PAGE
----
And so this is Christmas, and what have you done?
Sorry about that. I just can't get the line out of my head and it is silly season, all right? As a young business reporter I once did the full Twas the Night Before Christmas as a year in review piece: "and Brierley was creeping" ... that sort of thing. Dreadful.
All Christmas songs become cliches because they are overplayed. But like lots of people I have a soft spot for John Lennon's Happy Christmas (War is over).
Those first couple of lines are fantastic - delivered so honestly, weary and jaded, yet hopeful.
So, New Zealand business what have you done?
This year I'm struggling to pick the highlights. Maybe I'm just getting old, it all starts to blur.
I'm sure it isn't because good things haven't happened. It is just that everything - for maybe the fourth year in a row - was clouded and dominated by this lousy economy.
Those GDP statistics for June and September quarters were really very ugly.
Basically, for half the year, we were close enough to zero growth to say the recovery had stalled.
China is trying to decide whether to grow at 8 per cent or 7.5 per cent next year. Our Government is trying to tell us that successive quarters of 0.3 and 0.2 per cent growth is "moderate".
To be fair, nobody - least of all Bill English - ever said that this was going to be an easy recovery. It was alway going to be lumpy and so it has proved.
But here's hoping for 2013 because there are signs of life out there, especially in the financial markets.
There is a new narrative around the corner. We are going to see a market recovery and it will be fascinating to watch it unfold. In fact, there are signs it has already begun.
It won't be a repeat of the last decade's boom, just as surely as it won't be a repeat of the 1980s or the 1920s.
And it won't dominate the more serious structural problems the economy has to work through - not for a while yet.
Next year there'll still be enough lousy data to keep the doomsayers happy.
History suggests that unemployment is usually the last statistic to come right.
There will still be companies retrenching and cutting costs because many businesses are still struggling with high debt levels and flat revenues.
It has been a long downturn and many are just holding on now.
As the revised numbers released last week showed, the downturn has been deeper and longer than we thought.
But when things turn they turn on finance market confidence.
That is where the change happens first ... as unfashionable though it might be to recognise that right now.
There is still a lot of anger out there about the role of banks and financial institutions in the global financial crisis. For better or for worse they will be leading the way once again.
Let's face it, there was no revolution.
Structurally the world has not changed that much since 2007 although some improvements have been made.
The regulations around the investment sector have been tightened and are already helping bring some investor confidence back.
The Government - starting with Labour's Lianne Dalziel and then National's Simon Power - has recognised the need for a better regime.
The Capital Markets taskforce led by Rob Cameron was a great success. It has had many of its biggest recommendations implemented. The NZX has also changed guard and, building on some solid groundwork, it has a renewed buzz.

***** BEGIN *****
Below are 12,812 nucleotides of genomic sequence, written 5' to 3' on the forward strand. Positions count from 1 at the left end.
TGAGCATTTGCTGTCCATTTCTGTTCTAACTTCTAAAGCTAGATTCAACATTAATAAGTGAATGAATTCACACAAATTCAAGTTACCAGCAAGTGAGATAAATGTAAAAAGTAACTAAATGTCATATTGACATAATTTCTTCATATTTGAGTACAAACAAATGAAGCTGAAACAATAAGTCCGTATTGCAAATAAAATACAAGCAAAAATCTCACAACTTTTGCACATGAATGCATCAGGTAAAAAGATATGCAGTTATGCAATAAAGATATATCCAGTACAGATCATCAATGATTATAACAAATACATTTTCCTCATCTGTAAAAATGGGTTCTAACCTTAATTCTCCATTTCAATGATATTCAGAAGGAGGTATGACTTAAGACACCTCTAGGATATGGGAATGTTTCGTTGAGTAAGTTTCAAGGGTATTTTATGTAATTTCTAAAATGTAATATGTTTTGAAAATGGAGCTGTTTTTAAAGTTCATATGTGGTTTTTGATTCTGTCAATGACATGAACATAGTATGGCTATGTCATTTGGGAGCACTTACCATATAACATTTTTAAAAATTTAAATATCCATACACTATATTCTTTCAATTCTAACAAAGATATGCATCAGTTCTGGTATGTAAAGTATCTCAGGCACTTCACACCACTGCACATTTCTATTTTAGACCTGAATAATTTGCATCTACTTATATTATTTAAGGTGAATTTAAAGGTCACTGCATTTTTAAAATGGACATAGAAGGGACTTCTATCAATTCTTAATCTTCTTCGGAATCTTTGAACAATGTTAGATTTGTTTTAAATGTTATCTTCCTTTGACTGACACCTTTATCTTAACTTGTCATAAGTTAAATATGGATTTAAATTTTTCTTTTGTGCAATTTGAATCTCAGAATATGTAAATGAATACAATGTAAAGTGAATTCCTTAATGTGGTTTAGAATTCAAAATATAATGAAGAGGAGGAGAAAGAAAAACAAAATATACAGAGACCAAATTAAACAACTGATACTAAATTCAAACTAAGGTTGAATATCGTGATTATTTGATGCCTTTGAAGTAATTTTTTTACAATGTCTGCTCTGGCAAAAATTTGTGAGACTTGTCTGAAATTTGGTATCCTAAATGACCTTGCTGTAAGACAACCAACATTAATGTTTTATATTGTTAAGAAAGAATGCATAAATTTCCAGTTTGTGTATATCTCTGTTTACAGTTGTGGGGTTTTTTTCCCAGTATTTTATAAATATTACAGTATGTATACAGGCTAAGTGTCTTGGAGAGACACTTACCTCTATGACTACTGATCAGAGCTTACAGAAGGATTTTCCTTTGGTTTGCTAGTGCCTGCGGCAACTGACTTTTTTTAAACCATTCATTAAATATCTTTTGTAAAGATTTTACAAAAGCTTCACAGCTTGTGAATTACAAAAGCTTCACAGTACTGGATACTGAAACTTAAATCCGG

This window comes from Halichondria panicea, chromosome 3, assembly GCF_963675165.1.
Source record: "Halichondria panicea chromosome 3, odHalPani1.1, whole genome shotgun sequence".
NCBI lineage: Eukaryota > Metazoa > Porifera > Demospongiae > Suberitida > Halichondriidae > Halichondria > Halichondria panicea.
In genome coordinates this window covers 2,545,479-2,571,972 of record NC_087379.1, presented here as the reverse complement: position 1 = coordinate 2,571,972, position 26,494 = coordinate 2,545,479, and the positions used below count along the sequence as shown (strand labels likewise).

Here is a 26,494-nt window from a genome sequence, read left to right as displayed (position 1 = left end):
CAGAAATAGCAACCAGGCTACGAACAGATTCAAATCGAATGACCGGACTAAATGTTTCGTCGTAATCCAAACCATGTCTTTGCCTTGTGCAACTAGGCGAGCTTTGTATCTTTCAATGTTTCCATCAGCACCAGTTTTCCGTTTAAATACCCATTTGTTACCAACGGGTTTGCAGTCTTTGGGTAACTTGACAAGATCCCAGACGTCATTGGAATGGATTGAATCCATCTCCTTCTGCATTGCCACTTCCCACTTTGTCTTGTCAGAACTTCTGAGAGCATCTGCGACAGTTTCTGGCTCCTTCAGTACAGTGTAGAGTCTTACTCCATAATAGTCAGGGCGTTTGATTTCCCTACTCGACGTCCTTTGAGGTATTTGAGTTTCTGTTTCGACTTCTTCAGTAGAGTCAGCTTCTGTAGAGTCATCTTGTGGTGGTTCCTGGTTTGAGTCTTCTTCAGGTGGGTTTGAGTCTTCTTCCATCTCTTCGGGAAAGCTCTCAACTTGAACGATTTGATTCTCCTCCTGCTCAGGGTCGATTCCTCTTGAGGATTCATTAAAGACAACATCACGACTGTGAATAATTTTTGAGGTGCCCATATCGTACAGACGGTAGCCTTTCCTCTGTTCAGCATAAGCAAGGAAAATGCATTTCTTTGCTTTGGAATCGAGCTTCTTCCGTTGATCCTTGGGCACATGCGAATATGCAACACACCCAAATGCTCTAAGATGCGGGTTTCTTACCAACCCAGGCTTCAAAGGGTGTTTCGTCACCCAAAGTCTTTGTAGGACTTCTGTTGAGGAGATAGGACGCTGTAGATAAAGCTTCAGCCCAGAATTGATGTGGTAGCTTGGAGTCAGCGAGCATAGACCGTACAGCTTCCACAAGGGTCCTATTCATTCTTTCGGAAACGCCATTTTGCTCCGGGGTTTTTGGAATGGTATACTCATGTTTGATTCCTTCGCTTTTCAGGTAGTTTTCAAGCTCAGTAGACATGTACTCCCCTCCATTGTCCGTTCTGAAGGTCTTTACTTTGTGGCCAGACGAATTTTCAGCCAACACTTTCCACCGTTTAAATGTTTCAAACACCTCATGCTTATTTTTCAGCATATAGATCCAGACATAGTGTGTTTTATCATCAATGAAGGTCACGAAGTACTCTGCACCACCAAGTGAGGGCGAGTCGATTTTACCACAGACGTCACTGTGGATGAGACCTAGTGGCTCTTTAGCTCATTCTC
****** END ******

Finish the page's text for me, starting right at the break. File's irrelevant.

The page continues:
This year companies such as Xero, Diligent and BurgerFuel are making people take notice of the local stock market again.
The 2012 returns for these companies are staggering - BurgerFuel up 201 per cent, Diligent up 186 per cent and Xero up 176 per cent.
Even previously struggling retailers such as Pumpkin Patch have been rewarded for getting the online strategy right - up 110 per cent. Overall the NZX 50 Index is up about 25 per cent for the year.
That strong growth has almost made up for the delay and market disappointment around Mighty River.
Obviously those small high-flying stocks can't match the sheer weight of a big listing like the state-owned power company.
But hey, Fonterra's new $500 million listed fund can... in a weird and complicated "it's basically a share without the voting rights" kind of way.
There are other signs of life out there too. The US economy is looking better than it has for a long time. Fiscal cliff aside, we are going to have to be ready to deal with a more resurgent America because it will present a new set of challenges.
If the greenback makes a comeback the kiwi dollar will fall.
Exporters will cheer but consumers we'll have to pay more for imports - petrol for starters. Ouch!
And we should be ready for China to respond to a US recovery. The Asian giant has a vast capacity to stimulate economic activity if its rulers decide it should.
If those two super powers create renewed demand in the world economy there will be upside for our exporters but there is an inflation risk.
We need to keep working hard to pay down debt because when the tide turns interest rates won't stay at record lows.
But we're getting ahead of ourselves.
The Reserve Bank has interest rates on track to be unmoved for all of 2013. The bank might change tack of course.
But there is little doubt this slow recovery will afford us more time yet to get our accounts in order.
This year was a tough one but without the drama of the initial post-GFC panic.
That's okay. Year-in-review articles are over-rated anyway. Here's to looking forward. So, a very Merry Christmas and a Happy New Year. Let's hope it's a good one.